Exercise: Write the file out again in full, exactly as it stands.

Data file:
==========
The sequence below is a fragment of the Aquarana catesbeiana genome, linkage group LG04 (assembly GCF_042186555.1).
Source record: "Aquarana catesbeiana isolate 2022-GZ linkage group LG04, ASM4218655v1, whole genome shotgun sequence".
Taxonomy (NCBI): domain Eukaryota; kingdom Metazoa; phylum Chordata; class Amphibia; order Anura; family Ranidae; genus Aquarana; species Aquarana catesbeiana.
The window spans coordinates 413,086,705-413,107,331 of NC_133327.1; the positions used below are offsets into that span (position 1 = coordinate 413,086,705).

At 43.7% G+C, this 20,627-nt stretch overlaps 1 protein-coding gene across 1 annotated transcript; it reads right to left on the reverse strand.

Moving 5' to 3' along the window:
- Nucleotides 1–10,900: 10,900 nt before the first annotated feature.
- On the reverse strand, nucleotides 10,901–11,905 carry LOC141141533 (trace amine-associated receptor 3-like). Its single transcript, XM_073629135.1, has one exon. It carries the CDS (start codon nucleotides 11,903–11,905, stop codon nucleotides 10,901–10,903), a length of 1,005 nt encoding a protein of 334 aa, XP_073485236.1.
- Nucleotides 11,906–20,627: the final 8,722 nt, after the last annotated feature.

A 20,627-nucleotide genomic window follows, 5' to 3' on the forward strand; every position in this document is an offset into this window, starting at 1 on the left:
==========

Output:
The sequence below is a fragment of the Aquarana catesbeiana genome, linkage group LG04 (assembly GCF_042186555.1).
Source record: "Aquarana catesbeiana isolate 2022-GZ linkage group LG04, ASM4218655v1, whole genome shotgun sequence".
Taxonomy (NCBI): domain Eukaryota; kingdom Metazoa; phylum Chordata; class Amphibia; order Anura; family Ranidae; genus Aquarana; species Aquarana catesbeiana.
The window spans coordinates 413,086,705-413,107,331 of NC_133327.1; the positions used below are offsets into that span (position 1 = coordinate 413,086,705).

At 43.7% G+C, this 20,627-nt stretch overlaps 1 protein-coding gene across 1 annotated transcript; it reads right to left on the reverse strand.

Moving 5' to 3' along the window:
- Nucleotides 1–10,900: 10,900 nt before the first annotated feature.
- On the reverse strand, nucleotides 10,901–11,905 carry LOC141141533 (trace amine-associated receptor 3-like). Its single transcript, XM_073629135.1, has one exon. It carries the CDS (start codon nucleotides 11,903–11,905, stop codon nucleotides 10,901–10,903), a length of 1,005 nt encoding a protein of 334 aa, XP_073485236.1.
- Nucleotides 11,906–20,627: the final 8,722 nt, after the last annotated feature.

A 20,627-nucleotide genomic window follows, 5' to 3' on the forward strand; every position in this document is an offset into this window, starting at 1 on the left: